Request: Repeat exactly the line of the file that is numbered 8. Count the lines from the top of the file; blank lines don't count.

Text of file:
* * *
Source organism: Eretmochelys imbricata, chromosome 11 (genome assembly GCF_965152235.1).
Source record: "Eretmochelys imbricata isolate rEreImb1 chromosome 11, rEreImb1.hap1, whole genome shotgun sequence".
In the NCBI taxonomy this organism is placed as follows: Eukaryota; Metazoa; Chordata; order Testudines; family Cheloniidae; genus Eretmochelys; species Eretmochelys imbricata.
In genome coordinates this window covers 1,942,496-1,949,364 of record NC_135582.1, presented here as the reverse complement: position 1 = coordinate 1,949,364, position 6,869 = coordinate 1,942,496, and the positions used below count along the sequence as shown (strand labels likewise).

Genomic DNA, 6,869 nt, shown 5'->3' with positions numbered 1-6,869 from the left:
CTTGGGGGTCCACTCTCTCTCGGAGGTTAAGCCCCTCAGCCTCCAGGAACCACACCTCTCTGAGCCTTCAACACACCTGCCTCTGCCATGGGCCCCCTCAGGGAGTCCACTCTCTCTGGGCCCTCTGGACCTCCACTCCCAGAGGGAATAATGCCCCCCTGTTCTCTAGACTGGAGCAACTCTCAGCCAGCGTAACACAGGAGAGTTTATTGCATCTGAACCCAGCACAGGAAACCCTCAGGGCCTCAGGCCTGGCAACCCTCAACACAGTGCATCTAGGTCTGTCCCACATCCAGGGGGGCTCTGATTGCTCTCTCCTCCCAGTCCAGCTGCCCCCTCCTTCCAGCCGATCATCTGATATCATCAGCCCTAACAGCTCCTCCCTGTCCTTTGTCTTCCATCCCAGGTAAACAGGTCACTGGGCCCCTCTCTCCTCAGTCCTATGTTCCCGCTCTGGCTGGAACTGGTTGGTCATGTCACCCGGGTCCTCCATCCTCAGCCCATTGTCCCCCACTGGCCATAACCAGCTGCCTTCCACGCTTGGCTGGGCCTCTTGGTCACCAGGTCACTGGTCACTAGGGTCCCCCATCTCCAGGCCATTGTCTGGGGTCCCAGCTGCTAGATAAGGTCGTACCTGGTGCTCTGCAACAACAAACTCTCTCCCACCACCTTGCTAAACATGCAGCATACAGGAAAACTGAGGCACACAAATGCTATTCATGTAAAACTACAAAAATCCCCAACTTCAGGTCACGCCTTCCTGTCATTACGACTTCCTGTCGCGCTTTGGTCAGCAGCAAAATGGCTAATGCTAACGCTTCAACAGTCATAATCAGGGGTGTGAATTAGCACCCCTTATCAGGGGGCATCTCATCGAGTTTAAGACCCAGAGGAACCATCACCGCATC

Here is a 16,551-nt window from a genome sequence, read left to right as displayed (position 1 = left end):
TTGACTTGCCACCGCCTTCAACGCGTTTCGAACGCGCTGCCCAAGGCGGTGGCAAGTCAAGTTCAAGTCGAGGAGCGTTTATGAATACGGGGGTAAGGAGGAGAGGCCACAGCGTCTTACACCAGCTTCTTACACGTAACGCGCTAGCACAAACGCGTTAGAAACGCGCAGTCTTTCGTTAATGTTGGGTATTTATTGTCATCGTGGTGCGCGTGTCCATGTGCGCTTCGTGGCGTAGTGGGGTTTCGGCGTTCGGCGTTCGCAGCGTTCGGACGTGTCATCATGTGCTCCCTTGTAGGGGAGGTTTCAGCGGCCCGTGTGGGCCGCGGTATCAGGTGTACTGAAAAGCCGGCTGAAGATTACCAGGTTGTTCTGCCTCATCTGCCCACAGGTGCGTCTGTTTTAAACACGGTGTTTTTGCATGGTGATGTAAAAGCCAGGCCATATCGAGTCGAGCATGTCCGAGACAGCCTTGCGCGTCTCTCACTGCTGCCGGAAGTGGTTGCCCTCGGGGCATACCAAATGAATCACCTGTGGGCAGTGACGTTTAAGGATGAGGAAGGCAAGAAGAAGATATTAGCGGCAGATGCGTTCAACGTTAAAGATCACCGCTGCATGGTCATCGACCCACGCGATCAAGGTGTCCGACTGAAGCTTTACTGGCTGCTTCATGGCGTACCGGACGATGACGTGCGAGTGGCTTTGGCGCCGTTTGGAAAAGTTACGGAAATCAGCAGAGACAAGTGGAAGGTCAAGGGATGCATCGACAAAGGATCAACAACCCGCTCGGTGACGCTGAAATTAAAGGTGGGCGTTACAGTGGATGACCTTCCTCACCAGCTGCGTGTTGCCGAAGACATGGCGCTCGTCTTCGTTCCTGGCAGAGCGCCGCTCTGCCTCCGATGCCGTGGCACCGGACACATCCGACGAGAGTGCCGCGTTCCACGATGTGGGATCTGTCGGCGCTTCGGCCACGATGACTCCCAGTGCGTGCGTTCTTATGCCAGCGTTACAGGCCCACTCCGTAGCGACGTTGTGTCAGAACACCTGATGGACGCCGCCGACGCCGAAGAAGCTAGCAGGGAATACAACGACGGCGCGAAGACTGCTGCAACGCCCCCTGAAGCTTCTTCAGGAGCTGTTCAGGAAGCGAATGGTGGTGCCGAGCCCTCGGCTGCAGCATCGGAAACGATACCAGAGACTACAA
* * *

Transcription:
TTGACTTGCCACCGCCTTCAACGCGTTTCGAACGCGCTGCCCAAGGCGGTGGCAAGTCAAGTTCAAGTCGAGGAGCGTTTATGAATACGGGGGTAAGGAGGAGAGGCCACAGCGTCTTACACCAGCTTCTTACACGTAACGCGCTAGCACAAACGCGTTAGAAACGCGCAGTCTTTCGTTAATGTTGGGTATTTATTGTCATCGTGGTGCGCGTGTCCATGTGCGCTTCGTGGCGTAGTGGGGTTTCGGCGTTCGGCGTTCGCAGCGTTCGGACGTGTCATCATGTGCTCCCTTGTAGGGGAGGTTTCAGCGGCCCGTGTGGGCCGCGGTATCAGGTGTACTGAAAAGCCGGCTGAAGATTACCAGGTTGTTCTGCCTCATCTGCCCACAGGTGCGTCTGTTTTAAACACGGTGTTTTTGCATGGTGATGTAAAAGCCAGGCCATATCGAGTCGAGCATGTCCGAGACAGCCTTGCGCGTCTCTCACTGCTGCCGGAAGTGGTTGCCCTCGGGGCATACCAAATGAATCACCTGTGGGCAGTGACGTTTAAGGATGAGGAAGGCAAGAAGAAGATATTAGCGGCAGATGCGTTCAACGTTAAAGATCACCGCTGCATGGTCATCGACCCACGCGATCAAGGTGTCCGACTGAAGCTTTACTGGCTGCTTCATGGCGTACCGGACGATGACGTGCGAGTGGCTTTGGCGCCGTTTGGAAAAGTTACGGAAATCAGCAGAGACAAGTGGAAGGTCAAGGGATGCATCGACAAAGGATCAACAACCCGCTCGGTGACGCTGAAATTAAAGGTGGGCGTTACAGTGGATGACCTTCCTCACCAGCTGCGTGTTGCCGAAGACATGGCGCTCGTCTTCGTTCCTGGCAGAGCGCCGCTCTGCCTCCGATGCCGTGGCACCGGACACATCCGACGAGAGTGCCGCGTTCCACGATGTGGGATCTGTCGGCGCTTCGGCCACGATGACTCCCAGTGCGTGCGTTCTTATGCCAGCGTTACAGGCCCACTCCGTAGCGACGTTGTGTCAGAACACCTGATGGACGCCGCCGACGCCGAAGAAGCTAGCAGGGAATACAACGACGGCGCGAAGACTGCTGCAACGCCCCCTGAAGCTTCTTCAGGAGCTGTTCAGGAAGCGAATGGTGGTGCCGAGCCCTCGGCTGCAGCATCGGAAACGATACCAGAGACTACAA